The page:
The vacant former headquarters of Hilton Hotels Corp. in Beverly Hills has been purchased by a New York landlord, underscoring the growing strength of the commercial real estate market as investors swoop in on upscale properties.
On Tuesday, Tishman Speyer bought the two adjoining office buildings on Civic Center Drive from Hilton. The hotelier was acquired by corporate buyout giant Blackstone Group in 2007 and moved from Beverly Hills to McLean, Va., in 2009 to be closer to Blackstone’s New York headquarters.
The new owners will spend $23 million to modernize the buildings completed in 1985 to make them attractive to tenants, said John Miller, a managing director at Tishman Speyer.
Terms of the sale weren’t disclosed, but real estate experts familiar with the transaction said Tishman paid more than $55 million; the property was last assessed by Los Angeles County at $88 million. The price reflects the drop in value that hit commercial properties during the recession.
Miller called the acquisition “an attractive value,” based on comparable prices of other properties in the area.
Tishman’s purchase of the granite-clad Hilton buildings with their 18 balconies and underground parking is emblematic of investors’ demand for upscale properties as the commercial markets heat up.
The two property categories trading most are “trophies and trash,” analyst Peter Slatin of Real Capital Analytics said. Buyers want either the security of a well-located building that is easy to lease or a deep discount on a distressed property.
“Prices are continuing to firm up,” Slatin said, and total nationwide commercial property sales in 2010 were more than double what they were in 2009.
The Los Angeles investment market began to thaw in 2010 after hitting a 10-year low in 2009, according to a report by real estate brokerage Grubb & Ellis. Banks are beginning to offer loans for buyers again, but with tighter underwriting standards than in the past.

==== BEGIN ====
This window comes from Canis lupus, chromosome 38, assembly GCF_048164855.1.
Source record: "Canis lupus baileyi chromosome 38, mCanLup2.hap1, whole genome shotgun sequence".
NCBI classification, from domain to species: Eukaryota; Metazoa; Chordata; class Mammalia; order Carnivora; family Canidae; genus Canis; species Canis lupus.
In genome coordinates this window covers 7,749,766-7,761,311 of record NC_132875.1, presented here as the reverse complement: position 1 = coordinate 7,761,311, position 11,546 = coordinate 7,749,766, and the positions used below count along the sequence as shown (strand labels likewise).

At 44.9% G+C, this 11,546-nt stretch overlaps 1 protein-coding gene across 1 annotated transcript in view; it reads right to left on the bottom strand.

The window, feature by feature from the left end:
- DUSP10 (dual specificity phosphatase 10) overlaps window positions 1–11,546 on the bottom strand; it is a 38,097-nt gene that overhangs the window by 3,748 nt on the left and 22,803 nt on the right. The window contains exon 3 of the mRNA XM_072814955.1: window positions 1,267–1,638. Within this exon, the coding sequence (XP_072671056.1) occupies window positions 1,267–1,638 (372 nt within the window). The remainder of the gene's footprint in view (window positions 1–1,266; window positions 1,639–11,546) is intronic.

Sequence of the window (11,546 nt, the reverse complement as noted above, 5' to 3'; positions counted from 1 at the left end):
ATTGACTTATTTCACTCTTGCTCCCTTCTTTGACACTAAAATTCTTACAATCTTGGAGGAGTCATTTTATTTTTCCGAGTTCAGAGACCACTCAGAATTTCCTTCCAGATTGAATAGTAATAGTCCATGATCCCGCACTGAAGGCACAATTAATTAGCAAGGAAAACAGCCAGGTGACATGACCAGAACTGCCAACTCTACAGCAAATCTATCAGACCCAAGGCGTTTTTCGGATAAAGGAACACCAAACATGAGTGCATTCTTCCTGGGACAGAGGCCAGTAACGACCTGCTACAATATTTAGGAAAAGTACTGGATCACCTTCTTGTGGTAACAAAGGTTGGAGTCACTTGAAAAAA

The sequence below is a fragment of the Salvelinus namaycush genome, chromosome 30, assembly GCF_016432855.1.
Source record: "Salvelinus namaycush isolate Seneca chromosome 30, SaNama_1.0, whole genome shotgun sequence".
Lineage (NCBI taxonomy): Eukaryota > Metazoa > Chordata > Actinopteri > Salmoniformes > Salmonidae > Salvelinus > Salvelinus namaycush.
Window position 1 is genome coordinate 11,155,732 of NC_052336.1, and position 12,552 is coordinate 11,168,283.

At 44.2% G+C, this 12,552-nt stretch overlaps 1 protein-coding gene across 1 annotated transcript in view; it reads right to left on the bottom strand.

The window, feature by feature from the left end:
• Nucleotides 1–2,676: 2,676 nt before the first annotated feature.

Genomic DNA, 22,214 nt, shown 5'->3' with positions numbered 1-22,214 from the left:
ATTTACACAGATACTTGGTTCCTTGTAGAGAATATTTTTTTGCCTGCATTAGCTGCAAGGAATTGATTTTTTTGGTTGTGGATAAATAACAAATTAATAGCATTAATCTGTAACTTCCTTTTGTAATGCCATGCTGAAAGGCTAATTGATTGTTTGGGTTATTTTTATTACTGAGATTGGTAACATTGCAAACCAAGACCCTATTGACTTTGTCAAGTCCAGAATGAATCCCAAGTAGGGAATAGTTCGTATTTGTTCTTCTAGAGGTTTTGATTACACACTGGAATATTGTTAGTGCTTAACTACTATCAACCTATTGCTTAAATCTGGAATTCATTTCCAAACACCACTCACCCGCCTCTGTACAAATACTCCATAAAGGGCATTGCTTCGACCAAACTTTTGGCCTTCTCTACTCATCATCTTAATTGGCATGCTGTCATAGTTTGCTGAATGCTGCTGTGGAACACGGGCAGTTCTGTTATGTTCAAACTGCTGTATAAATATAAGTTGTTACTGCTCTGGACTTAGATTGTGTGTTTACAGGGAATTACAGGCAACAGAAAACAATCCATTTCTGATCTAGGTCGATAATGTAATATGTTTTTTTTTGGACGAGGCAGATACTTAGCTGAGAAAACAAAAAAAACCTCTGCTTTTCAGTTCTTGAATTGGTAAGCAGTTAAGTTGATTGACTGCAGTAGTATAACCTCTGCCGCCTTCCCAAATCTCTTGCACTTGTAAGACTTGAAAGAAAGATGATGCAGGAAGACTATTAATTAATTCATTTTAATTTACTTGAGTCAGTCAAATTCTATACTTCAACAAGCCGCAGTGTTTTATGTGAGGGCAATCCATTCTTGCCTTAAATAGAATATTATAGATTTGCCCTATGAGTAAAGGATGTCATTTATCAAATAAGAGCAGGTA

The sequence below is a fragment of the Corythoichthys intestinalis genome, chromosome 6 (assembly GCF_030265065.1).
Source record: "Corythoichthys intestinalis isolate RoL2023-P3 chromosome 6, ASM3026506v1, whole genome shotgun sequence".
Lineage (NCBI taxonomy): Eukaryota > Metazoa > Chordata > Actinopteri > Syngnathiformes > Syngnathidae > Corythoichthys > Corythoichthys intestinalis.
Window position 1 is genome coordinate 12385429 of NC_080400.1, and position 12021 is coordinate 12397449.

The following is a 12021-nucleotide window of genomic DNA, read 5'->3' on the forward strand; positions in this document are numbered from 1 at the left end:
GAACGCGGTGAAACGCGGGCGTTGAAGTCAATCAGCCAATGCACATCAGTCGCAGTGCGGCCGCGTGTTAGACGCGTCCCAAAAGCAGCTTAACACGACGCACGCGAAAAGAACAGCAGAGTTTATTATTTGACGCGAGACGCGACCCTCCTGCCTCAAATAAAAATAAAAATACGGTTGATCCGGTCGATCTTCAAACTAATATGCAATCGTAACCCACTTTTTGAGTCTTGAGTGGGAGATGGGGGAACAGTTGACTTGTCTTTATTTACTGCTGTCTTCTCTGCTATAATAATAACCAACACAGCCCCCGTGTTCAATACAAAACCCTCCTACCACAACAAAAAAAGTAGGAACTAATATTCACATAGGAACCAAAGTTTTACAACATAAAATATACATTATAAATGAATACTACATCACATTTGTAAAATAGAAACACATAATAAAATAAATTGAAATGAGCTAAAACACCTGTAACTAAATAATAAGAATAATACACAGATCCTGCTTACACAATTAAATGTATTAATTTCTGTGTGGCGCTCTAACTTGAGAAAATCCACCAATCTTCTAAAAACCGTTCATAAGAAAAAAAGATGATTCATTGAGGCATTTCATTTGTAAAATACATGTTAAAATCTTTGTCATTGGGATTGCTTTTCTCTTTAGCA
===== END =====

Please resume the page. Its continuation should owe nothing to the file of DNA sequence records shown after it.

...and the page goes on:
Among the key office sales last year was the $208-million purchase of Union Bank Plaza in downtown Los Angeles by a real estate investment trust, Grubb & Ellis said.
At Hilton’s old digs, few signs of the hotel operator’s long presence remain, apart from a lobby rug emblazoned with the company’s logo and an electronic world map in the spacious former boardroom that shows what part of the globe is in daylight.
The 1980s corporate-style finishes such as marble floors and mahogany wainscoting aren’t likely to appeal to creative industry tenants, though, and will be removed, Miller said.
“We’re going to blow out all the tenant work so you can see lots of light,” he said. The company also will update the buildings’ mechanical systems such as elevators and will re-landscape the outdoors.
Entertainment businesses are the most likely candidates to rent the space, Miller said. Concert promoter Live Nation Entertainment Inc. occupies a building next door, and several industry tenants such as Castle Rock Entertainment, Starz and Netflix are in buildings that Tishman Speyer owns nearby on Maple Drive.
The acquisition represents a comeback of sorts in the region for Tishman Speyer, which is among the country’s largest commercial developers and landlords. The company and its financial partner, Walton Street Capital, in 2009 defaulted on a $155-million loan on property they owned in Playa Vista. That year Tishman also sold an Orange County office building for less than half the price it had paid.
Tishman reacquired 19 acres of commercially zoned land at Playa Vista last summer, but this is the company’s first new acquisition in Southern California since the recession.
“We’re back playing offense again,” Miller said.